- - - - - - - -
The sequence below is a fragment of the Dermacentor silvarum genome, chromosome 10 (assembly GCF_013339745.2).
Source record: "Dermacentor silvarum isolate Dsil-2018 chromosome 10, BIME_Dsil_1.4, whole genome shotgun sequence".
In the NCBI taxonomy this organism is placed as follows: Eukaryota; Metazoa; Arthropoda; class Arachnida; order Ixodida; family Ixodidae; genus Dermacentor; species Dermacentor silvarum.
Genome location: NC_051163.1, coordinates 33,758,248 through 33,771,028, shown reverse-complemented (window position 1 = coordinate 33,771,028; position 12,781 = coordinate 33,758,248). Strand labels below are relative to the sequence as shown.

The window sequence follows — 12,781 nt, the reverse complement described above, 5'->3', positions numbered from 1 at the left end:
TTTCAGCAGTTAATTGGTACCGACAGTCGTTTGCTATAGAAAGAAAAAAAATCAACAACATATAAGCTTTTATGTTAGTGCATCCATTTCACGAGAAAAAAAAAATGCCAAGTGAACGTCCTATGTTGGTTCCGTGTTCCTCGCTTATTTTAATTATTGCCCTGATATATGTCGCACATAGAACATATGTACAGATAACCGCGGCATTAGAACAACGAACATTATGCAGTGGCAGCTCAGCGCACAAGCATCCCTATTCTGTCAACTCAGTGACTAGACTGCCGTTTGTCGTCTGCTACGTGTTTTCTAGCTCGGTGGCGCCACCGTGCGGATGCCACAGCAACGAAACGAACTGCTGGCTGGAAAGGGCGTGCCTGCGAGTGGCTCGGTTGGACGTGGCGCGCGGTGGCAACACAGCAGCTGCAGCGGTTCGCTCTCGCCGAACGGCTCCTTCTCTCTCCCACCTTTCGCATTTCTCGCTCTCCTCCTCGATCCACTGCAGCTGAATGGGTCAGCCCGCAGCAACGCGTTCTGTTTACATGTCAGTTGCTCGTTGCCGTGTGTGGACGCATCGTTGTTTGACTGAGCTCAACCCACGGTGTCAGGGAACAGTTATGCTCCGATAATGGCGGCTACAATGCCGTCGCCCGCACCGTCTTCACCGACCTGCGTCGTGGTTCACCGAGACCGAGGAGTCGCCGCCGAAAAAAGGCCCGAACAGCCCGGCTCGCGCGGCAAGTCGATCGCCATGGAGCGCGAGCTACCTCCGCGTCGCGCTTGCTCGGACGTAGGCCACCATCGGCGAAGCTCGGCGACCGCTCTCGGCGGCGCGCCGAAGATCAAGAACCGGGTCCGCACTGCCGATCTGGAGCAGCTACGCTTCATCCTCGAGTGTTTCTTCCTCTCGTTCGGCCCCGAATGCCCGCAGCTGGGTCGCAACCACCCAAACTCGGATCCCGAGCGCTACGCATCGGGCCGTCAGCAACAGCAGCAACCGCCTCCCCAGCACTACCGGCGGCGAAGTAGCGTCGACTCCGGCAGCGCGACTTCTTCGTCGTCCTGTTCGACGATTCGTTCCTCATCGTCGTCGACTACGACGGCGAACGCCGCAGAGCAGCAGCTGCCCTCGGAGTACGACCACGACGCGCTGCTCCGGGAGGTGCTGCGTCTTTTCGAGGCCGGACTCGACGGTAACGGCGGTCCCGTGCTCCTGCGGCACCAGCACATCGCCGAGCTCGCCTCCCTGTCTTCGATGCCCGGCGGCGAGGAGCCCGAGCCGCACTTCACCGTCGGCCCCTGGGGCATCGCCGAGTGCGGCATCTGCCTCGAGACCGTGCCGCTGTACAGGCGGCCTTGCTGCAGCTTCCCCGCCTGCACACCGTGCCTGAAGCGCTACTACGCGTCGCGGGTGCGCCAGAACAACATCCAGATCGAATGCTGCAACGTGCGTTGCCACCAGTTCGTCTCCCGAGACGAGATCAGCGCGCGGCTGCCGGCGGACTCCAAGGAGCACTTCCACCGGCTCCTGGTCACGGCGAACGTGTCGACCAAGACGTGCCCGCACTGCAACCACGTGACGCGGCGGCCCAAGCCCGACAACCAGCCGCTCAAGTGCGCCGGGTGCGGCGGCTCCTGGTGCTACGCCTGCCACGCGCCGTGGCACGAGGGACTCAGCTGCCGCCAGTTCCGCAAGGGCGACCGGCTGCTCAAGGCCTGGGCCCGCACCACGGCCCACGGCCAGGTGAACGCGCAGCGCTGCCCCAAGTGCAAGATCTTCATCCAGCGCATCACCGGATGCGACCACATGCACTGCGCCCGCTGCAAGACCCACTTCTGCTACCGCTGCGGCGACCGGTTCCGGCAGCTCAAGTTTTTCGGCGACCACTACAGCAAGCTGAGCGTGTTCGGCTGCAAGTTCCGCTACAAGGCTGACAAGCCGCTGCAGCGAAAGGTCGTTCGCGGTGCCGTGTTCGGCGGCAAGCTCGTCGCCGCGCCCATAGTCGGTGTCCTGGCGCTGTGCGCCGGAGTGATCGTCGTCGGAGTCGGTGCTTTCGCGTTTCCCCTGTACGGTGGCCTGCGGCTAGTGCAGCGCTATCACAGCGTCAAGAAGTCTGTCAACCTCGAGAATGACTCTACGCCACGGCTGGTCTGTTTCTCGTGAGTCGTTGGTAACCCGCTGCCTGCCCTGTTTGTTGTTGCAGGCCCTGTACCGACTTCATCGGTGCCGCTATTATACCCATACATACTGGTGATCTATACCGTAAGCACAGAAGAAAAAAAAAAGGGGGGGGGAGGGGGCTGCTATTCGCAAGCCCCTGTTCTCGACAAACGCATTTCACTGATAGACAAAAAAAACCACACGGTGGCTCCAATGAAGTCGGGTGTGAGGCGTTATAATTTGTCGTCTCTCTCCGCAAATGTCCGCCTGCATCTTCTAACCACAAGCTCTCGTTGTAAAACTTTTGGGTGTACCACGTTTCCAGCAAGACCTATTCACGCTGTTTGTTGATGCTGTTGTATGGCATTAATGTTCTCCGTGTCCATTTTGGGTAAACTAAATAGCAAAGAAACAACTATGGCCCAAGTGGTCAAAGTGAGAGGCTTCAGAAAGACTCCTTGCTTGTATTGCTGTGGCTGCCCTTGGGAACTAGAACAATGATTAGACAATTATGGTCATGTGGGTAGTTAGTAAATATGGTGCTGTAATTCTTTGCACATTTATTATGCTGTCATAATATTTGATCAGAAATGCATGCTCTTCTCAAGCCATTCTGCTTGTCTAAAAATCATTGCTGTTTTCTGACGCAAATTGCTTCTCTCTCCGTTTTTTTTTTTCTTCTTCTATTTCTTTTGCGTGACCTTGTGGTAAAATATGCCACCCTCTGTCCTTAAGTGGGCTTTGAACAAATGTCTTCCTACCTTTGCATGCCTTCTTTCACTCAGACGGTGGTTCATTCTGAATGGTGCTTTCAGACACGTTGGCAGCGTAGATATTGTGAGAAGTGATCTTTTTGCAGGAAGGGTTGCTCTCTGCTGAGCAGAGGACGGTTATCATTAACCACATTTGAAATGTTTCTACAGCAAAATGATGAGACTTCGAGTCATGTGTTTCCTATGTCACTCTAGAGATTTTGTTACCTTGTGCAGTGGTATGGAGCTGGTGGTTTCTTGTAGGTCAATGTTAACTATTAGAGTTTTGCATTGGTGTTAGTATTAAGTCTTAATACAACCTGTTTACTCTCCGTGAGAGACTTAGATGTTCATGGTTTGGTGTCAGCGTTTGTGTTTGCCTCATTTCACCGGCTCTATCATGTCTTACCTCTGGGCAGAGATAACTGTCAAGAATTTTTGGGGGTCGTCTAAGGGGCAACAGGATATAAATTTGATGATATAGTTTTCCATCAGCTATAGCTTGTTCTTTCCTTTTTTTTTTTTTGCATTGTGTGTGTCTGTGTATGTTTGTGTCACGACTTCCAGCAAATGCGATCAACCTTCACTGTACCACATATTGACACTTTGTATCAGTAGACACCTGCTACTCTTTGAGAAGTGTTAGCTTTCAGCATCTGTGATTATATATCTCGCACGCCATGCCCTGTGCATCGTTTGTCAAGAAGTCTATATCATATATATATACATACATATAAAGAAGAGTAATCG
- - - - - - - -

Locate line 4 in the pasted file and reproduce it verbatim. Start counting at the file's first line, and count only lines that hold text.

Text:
Genome location: NC_051163.1, coordinates 33,758,248 through 33,771,028, shown reverse-complemented (window position 1 = coordinate 33,771,028; position 12,781 = coordinate 33,758,248). Strand labels below are relative to the sequence as shown.